Q47 Mr Crabb: Mr Phillips, would you like to comment on the implications of the current economic downturn on TCF?

Mr Phillips: There is a real risk that firms will abandon the efforts that they have been making to treat customers fairly, because they will inevitably be forced to focus on prudential issues, and that things could get worse. We have no evidence of that yet. We have asked the FSA to provide us with evidence of what they observe going forwards, but there is a real risk that things could get worse - yes.

Q48 Mr Crabb: Coming back to Mr Bolam, if I may, the FSA's December deadline requires firms to be able to demonstrate that they are consistently treating their customers fairly. Perhaps you could describe for us what this will entail for a typical small firm?

Mr Bolam: First of all, a small firm should have its policy in place, similar to the example I showed you from my own business. It means that you need to collate information that is seen as relevant, such as how many complaints you have had; how many cancellations you have had; checking files to make sure that the process within the office in terms of giving advice to consumers is good and robust; making sure that your staff, in terms of competence and training, are up to scratch. There are a large number of measures that need to be down in writing so that, if somebody walks through your front door, they can actually see that you have done it. It is that documentation area that takes up a lot of time.

Q49 Mr Crabb: What if firms do not bother about complying with this by December? What will be the consequences for firms of just not doing it at this time?

Mr Bolam: We accept that that may happen. As a Panel, we obviously would be very against it; but the FSA are doing their best, with the resources they have, to try and see 11,500 smaller firms over a period of three years. It would be great if that could be accelerated, but there are cost implications.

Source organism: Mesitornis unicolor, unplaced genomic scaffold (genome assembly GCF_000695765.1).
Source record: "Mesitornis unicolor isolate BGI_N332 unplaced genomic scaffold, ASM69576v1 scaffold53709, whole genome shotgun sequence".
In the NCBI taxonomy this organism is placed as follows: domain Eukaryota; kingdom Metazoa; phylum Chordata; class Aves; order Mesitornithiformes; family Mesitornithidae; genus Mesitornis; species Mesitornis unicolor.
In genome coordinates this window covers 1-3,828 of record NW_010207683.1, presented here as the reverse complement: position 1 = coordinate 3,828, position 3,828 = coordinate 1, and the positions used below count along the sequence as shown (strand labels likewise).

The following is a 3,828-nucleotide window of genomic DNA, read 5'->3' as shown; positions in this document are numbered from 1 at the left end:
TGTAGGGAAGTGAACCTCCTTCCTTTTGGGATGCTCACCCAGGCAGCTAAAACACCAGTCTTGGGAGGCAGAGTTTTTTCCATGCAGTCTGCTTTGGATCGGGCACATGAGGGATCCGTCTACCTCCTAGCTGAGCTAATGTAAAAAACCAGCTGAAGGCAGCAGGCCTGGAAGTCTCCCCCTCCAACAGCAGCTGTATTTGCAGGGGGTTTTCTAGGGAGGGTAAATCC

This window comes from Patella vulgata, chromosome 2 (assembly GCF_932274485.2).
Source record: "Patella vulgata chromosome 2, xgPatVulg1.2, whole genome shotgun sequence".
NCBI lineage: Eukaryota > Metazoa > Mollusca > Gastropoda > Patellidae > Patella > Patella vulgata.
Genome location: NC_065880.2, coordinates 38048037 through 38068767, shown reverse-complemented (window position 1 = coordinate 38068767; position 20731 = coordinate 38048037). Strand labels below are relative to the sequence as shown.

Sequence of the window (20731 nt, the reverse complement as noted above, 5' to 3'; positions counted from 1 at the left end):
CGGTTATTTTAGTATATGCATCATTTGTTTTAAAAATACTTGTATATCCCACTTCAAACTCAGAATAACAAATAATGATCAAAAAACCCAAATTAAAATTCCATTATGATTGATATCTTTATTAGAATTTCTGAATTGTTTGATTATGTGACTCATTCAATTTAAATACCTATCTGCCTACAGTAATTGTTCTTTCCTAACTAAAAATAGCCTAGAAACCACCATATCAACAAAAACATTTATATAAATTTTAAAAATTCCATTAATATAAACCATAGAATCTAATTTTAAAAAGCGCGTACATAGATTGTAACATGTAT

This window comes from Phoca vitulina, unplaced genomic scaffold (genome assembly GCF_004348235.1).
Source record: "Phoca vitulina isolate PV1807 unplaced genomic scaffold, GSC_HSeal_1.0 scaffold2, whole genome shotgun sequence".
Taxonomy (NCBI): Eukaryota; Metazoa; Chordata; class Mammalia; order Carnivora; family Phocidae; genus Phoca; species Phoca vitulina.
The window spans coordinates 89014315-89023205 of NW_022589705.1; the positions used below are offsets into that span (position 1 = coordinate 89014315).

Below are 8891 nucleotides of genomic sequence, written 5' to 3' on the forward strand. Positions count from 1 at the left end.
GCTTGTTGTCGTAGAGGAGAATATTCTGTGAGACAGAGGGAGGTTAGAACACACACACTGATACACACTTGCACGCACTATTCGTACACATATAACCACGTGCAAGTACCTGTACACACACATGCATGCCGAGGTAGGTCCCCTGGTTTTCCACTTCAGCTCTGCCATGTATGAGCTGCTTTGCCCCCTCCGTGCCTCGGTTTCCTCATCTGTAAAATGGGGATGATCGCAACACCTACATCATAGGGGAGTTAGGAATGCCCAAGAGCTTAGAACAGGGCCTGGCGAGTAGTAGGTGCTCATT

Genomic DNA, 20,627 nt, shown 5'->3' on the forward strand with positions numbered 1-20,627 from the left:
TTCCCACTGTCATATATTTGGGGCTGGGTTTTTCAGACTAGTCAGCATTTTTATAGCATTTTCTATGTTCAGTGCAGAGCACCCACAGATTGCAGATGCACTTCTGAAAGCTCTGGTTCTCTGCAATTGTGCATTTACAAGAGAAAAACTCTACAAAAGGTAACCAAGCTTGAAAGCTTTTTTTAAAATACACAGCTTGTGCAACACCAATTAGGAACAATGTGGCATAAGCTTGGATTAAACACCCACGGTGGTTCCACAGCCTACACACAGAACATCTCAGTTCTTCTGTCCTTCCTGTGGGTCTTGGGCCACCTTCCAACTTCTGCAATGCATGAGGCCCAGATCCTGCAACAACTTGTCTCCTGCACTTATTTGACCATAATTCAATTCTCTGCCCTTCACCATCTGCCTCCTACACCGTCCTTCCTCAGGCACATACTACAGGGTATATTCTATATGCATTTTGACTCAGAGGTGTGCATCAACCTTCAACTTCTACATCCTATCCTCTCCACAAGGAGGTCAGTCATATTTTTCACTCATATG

Q50 Mr Crabb: Mr Prettejohn, your Annual Report expressed disappointment at the FSA's progress on the issue of consumer responsibility and looked forward to the publication of a discussion paper from the FSA in late 2008. Can you update the Committee on what progress has been made on this issue since then?

Mr Prettejohn: We have seen a draft discussion paper from the FSA at a recent Panel meeting. We think that the notion of consumer responsibility is extremely important. Efficient and effective markets work best when you have empowered and well-informed consumers, and the notion of consumer responsibility actually equips consumers better in their interactions with firms and also, if the worst comes to the worst, if they have complaints or they have to go through a process of law. Having empowered consumers who are conscious of their responsibilities, therefore, seems to us to be a very good defence and protection for the consumer, as well as also making sense for firms.

Q51 Mr Crabb: Mr Vicary-Smith, given the level of financial capability held by the public, what do you believe is the appropriate level of consumer responsibility?

Mr Vicary-Smith: Clearly consumers have a responsibility to act honestly, to declare information openly, to provide information that is asked for by advisers, and to deal in an honest way. What is not rational, I think, is to expect a consumer to be given a lengthy and complex document, drafted by lawyers and teams of investment experts and then to say, "As you have had your document, it is clearly your responsibility". I think that the key thing here is what is going to persuade consumers to engage in this marketplace. What is going to get people to invest, to save, to take out protection, and so forth? That will be when they feel that they are being treated fairly and they are being looked after and looked out for. Telling people "It's your responsibility. You had the document. It's your fault" will not get them to play in this marketplace - and that is what society desperately needs. I would say that pushing too far on a caveat emptor principle beyond "You must deal truthfully" raises real risks that consumers will simply disengage from the industry and will go further back to where we were.

Q52 Mr Crabb: Are you satisfied so far with the progress and the tone that the FSA has adopted on this?